Sports Book Scene June 5th 2000

Offshore Sports Books look to stop credit card fraud on the Internet

There are wise guys, and then there are wiseguys, and if off shore books are weary of the first type, they are declaring war on the second type.

We’re not talking about the poker players, kosher boys, Billy Walters and other sharps who beat the books to the number.

The characters we’re referring to are the scamsters and frauds who see off shore books as pigeons for various schemes.  Bookmakers are vulnerable because the business is so competitive, sometimes they ignore sound business practices or cut corners in order to accommodate what they believe is a good customer.

So anxious are the books to take care of us, that they can get taken advantage of by people who are sting artists.

We spoke with a veteran bookmaker who runs a competitive shop.  He told us how he shot himself in the foot, and the measures he’s taken to ensure it doesn’t happen again.

The sports book admits it violated good business principles after taking a credit card deposit of $500 over the phone.  Immediately after opening an account, the bettor made a $500 four-team baseball parlay that paid $3,000.

“It landed,” said the BM.  The next day, the player called and asked for his $3,000.  He also wanted the funds to be sent to a different name.

The BM said he would credit back $500 to the customer’s credit card, and send the balance as requested.  “We’re trying to build our reputation and our ability to pay quickly which, in this case, was my mistake,” he told us.

“I’m not supposed to send the money because I don’t know if the credit card is good yet.  It wasn’t.  But in my eagerness to see that a client is paid promptly, I made a costly mistake.  After all the legitimate customers we’ve serviced, it didn’t occur to me that we might be getting chiseled.”

Does the fact that the parlay hit mean anything, we asked?

“Not at all.  He bet fraudulent money.  He put up nothing, therefore he doesn’t get anything for his trouble, or at least he shouldn’t.”

After getting nailed by one fraud, the bookmaker said he has plugged his system to avoid such occurrences in the future.

If a customer does win in a similar circumstance, he’s not going to get paid for three days, while the book monitors the credit card to see if it is good.  Also, under no circumstances will funds be mailed out to any name other than that which the account was opened under.

Additionally, after making a deposit, all clients will be sent a credit card authorization form in which they acknowledge that the account is for gambling purposes.  The 10 percent signup bonus due to new customers will not be credited to the account until the form is signed.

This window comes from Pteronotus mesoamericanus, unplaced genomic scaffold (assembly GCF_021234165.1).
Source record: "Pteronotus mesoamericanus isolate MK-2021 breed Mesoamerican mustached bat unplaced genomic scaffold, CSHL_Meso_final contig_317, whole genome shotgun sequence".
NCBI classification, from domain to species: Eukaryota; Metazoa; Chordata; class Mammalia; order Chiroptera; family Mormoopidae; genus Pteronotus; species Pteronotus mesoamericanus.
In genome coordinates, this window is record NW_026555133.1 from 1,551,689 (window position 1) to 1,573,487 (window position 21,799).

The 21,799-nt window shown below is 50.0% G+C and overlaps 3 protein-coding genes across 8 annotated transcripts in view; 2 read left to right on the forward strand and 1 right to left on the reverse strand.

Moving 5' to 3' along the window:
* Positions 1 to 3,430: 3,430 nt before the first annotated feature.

Finally, a picture of a driver’s license and a copy of the front and back of the credit card must be faxed to the book before it will authorize a payout.

These are not Draconian measures, the BM insisted.  But they are the antidote to sloppy or expedient procedures which are simply counterproductive.  Eliminating fraud means being vigilant.

Florida Feedback.  Last weekend’s column, exposing the Florida Attorney General’s overwrought attempts to stifle freedom of the press, drew a flurry of support for our criticism.

We don’t have room to print all the emails we received, but here are a few representative samples.

“Amen Buzz,” asserted Cdjchuck.  “This is the same conglomerate of jerks trying to outlaw casino boats, and won’t let the Indians open a full service casino.

“Millions of dollars would go into the state coffers, but no, these jerks would rather have the other states taking all of Florida’s business, while the state slowly goes broke.”

Another point of view is offered by Boblynch, who noted, “it seems that attacking gambling is a no-lose proposition.  It calms the ‘moral minority’ and allows legislators to take ‘soft money’ from the gambling interests that are already established like Vegas, Indian casinos, etc.

“But if gamblers got together and voted as a block (like the NRA), if off shore books hired a lobby to spread some ‘soft money’ around, then man maybe things like the Jay Cohen case wouldn’t happen, and we could enjoy our hobby.

“At the rate our government is going, we’re going to need a lot more prison space (at about $100 per day per inmate).”

It is encouraging to see people who enjoy gambling speaking out about their lifestyle choices, rather than making excuses or apologizing.

Meanwhile, we didn’t hear from anyone who could tell us whether the newsstands in Florida are swept clean of publications with ads for off shore books. | June 5th, 2000

– – – – – – – – – – – –About the writer
A long time sports betting columnist, Buzz Daly

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